“Honduras offers zero challenges in Latin America,” said Gordon. “It’s our friend and ally because the repression there is not a threat to Canadian economic interests.”
Deepening Canada-Brazil ties under Bolsonaro
South of Honduras, elections in Latin America’s largest country saw the far-right Jair Bolsonaro come to power in what was a stunning endorsement of his well-documented sexism, racism, homophobia and nostalgia for Brazil’s dictatorship years. Just weeks into his presidency, Brazil has already seen a rollback of policies spanning women’s rights, environmental protections, Indigenous rights and more.
While Freeland’s statement following the October election was terse, it offered no criticisms, and instead pledged hope for the maintenance of “strong bilateral ties between the two countries.”
This collaboration was evident on Jan. 23, the day of Guaidó’s declaration as interim president, when several countries from the Lima group announced their endorsement of the Venezuelan leader from the World Economic Forum in Davos, Switzerland. Freeland stood alongside Bolsonaro, as well as Colombia’s President Iván Duque and Peru’s Vice President Mercedes Aráoz, as they shared their recognition on behalf of the alliance one by one.
Last month, Prime Minister Justin Trudeau sidestepped a question about his support of Bolsonaro at a town hall meeting, where he defended Ottawa’s policies towards Venezuela, Global News reported.
Canada’s current alliance with Brazil is preceded by its support of the government of Michel Temer, the most unpopular president in Brazil’s history, who came to power in 2016 after the impeachment of President Dilma Rousseff, which was widely regarded as a coup by many in Brazil.
Canada-Brazil relations soured under Rousseff when documents leaked by whistleblower Edward Snowden indicated that the Communications Security Establishment Canada had been surveying the Brazilian Ministry of Mines and Energy. The more than 40 Canadian mining companies active in Brazil then were shortly put under suspicion.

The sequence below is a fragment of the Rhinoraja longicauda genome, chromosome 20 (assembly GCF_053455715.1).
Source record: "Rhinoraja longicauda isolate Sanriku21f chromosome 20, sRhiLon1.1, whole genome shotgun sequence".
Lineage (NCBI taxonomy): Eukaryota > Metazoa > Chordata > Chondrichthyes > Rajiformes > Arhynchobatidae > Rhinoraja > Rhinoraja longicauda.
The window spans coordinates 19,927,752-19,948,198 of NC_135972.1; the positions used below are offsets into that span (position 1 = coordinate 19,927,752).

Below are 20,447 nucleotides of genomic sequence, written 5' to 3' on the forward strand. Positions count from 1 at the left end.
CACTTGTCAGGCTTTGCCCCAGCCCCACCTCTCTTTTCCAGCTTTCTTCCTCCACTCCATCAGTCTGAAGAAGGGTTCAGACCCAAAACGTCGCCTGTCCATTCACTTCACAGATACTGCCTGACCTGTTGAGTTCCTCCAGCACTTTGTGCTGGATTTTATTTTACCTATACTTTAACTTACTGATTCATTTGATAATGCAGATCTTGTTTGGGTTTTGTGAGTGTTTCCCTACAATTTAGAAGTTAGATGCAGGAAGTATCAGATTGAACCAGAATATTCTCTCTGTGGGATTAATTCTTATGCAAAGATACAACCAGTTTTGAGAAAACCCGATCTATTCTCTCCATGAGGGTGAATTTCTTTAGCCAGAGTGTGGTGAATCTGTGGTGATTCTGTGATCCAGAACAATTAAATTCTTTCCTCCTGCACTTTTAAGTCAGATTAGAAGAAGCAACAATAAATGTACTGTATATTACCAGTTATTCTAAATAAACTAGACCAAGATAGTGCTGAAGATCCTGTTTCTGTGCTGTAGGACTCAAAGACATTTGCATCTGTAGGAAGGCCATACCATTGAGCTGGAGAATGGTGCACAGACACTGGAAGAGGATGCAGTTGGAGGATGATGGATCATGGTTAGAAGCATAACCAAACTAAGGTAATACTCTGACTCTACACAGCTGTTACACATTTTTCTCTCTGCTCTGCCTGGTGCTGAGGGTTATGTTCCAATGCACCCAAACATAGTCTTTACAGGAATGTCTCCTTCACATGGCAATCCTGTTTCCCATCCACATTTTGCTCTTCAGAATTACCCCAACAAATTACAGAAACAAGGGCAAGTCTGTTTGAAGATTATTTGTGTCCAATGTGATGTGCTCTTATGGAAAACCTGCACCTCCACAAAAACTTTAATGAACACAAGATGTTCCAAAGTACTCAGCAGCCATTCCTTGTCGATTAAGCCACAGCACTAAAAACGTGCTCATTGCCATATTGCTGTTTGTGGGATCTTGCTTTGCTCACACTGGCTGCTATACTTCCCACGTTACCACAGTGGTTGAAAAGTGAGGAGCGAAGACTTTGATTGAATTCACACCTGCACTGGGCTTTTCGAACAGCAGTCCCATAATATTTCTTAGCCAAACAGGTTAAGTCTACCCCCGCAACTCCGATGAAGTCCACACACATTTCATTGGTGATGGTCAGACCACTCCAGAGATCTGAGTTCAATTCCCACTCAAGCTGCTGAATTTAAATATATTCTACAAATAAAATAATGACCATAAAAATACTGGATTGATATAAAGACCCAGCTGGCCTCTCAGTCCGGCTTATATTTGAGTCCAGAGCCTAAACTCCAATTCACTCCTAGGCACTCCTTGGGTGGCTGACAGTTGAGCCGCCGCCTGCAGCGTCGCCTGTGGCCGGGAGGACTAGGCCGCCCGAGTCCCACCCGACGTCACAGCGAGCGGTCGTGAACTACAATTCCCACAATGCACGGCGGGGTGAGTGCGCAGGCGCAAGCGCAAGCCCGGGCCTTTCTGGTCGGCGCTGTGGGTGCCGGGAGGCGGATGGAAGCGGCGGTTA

According to Francescone, there are currently 70 Canadian-owned mining projects in Brazil, including that of the Belo Sun Mining Company, which has been mired in controversy with regards to its Volta Grande project, which is expected to become Brazil’s largest gold mine.
“We’re particularly concerned about (the election of) Bolsonaro because he has been talking about deregulations that may open up the door for environmental disasters,” said Francescone. “We’re concerned about Canadian mining interests … under Bolsonaro.”
This year’s Prospectors and Developers Association of Canada convention — the Canadian mining industry’s largest annual convention — to be held in Toronto in March will feature a whole day on Brazil. This, Francescone explained, is a pretty good indicator of the industry’s priorities in the upcoming year.
As CBC’s Chris Arsenault made clear in his report following Bolsonaro’s election, “losses for the Amazon rainforest under Bolsonaro could spell big gains for Canadian investors.”
Another ‘right-wing coup’ in Latin America
As Canada continues to rack up support for its position through diplomatic means, a rising consciousness — both within and outside the country — is questioning the Liberal government’s true motives. While Canada’s history in Latin America hardly rivals that of the United States, its decades-long economic ties and emerging alliances are raising new questions.
For de Zayas, who was once a Douglas McKay Brown Chair in Human Rights at the University of British Columbia, Canada’s actions are “an absolute disgrace, a moral debacle.”
“I fail to understand why Canada is supporting yet another right-wing coup in Latin America, and why it is giving aid and comfort to Mr. Trump,” he stated.
“The only way out of the crisis is through international mediation and dialogue. That is what both the UN Secretary General António Guterres and the High Commissioner for Human Rights Michelle Bachelet want,” he continued. “They do not condone regime change imposed by the U.S. and a handful of rich countries.”
For Pagliccia, who calls both Canada and Venezuela home, Canada’s intervention is highly misplaced.
“It is a shame to see Canada do this.”